So IRS gets the protective order it wants, and need not respond to Leonard William’s frivolities.

Of course, Leonard William is an old-time rounder, with no fewer than fourteen (count ’em, fourteen) orders to his debit. So Judge Gustafson shows Leonard William the Section 6673 yellow card, and politely suggests Leonard William eschew frivolity and “… prepare instead to present any non-frivolous arguments that he can present in good faith, such as proving his entitlement to deductions or credits not allowed in the IRS’s notice of deficiency.” Order, at p. 2.

Judge, don’t hang by anything sensitive until he does.  

Next is Dean Kalivas, Docket No. 25934-17, filed 10/20/20, and at first blush it looks like Dean may have a valid point. Dean is on for trial next month, but 49 (count ’em, 49) days before trial, Dean files a document styled “Petitioner’s Motion to Allow Evidence at Trial of Net Operating Losses as Offsets to Alleged Tax Liabilities for Years 2008-2013″ (Doc. 54).” Order, at p. 1.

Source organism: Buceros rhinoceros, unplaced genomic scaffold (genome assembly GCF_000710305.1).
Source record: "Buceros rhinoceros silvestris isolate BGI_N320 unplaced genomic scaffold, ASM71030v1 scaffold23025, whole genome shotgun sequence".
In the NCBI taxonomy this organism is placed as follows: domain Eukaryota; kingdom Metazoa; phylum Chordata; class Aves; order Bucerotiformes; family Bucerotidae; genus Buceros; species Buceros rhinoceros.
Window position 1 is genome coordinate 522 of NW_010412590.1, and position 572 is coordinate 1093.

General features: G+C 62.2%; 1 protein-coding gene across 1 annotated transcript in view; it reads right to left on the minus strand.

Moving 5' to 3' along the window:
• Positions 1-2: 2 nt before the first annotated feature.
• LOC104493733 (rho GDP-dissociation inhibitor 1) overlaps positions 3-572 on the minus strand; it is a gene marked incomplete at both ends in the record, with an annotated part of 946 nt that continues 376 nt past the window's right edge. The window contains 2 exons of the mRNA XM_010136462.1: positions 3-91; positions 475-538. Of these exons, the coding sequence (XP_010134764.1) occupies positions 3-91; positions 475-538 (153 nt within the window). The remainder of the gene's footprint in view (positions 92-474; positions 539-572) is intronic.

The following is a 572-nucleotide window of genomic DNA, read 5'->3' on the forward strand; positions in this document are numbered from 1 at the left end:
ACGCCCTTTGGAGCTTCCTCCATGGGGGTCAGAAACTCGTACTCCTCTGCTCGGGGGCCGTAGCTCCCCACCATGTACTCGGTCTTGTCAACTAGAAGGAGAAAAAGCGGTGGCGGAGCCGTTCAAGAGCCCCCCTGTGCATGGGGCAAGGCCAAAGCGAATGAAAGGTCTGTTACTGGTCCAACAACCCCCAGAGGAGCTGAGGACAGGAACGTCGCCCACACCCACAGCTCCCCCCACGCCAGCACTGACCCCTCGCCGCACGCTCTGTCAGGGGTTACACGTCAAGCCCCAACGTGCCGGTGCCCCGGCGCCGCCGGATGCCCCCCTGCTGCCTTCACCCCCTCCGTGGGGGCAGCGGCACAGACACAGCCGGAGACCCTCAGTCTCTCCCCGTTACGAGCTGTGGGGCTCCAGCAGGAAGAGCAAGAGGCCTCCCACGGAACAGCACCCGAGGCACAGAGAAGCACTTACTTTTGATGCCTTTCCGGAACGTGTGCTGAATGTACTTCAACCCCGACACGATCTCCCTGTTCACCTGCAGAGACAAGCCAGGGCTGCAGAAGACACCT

As I can’t see the papers, I don’t know if this is like the famous Status Report with Attachments in the Nature of Evidence, unknown to the Tax Court Rules but nevertheless beloved by IRS, but barred from petitioners, some of whom actually pay IRS’ salaries. See my blogpost “‘Discussion, Deliberation,”‘ 9/24/20.

But Judge Gustafson did read it. “Because the motion was in the nature of a motion for leave to file an amendment to the petition stating an additional issue, we issued our order dated October 1, 2020 (Doc. 58), directing the Clerk of the Court to recharacterize petitioner’s filing as a motion for leave to file an amendment to the petition.” Order, at p. 1.

But said Order did more. Judge Gustafson gave Dean a scheduling order, when to lodge his proposed amendment, and when and how to serve it (overnight PDS, with an electronic boost). But no delays allowed, IRS having a scant ten days to respond.

Dean lodges and serves nothing and today is DD-Day. Wherefore, “petitioner’s motion for leave to file an amendment to the petition (Doc. 54) is denied, (a) for the reason that petitioner failed to comply with our order (Doc. 54), Rule 41(a), and Rule 34(b)(4), and (b) for the additional reasons stated in respondent’s response (Doc. 65).” Order, at p. 2.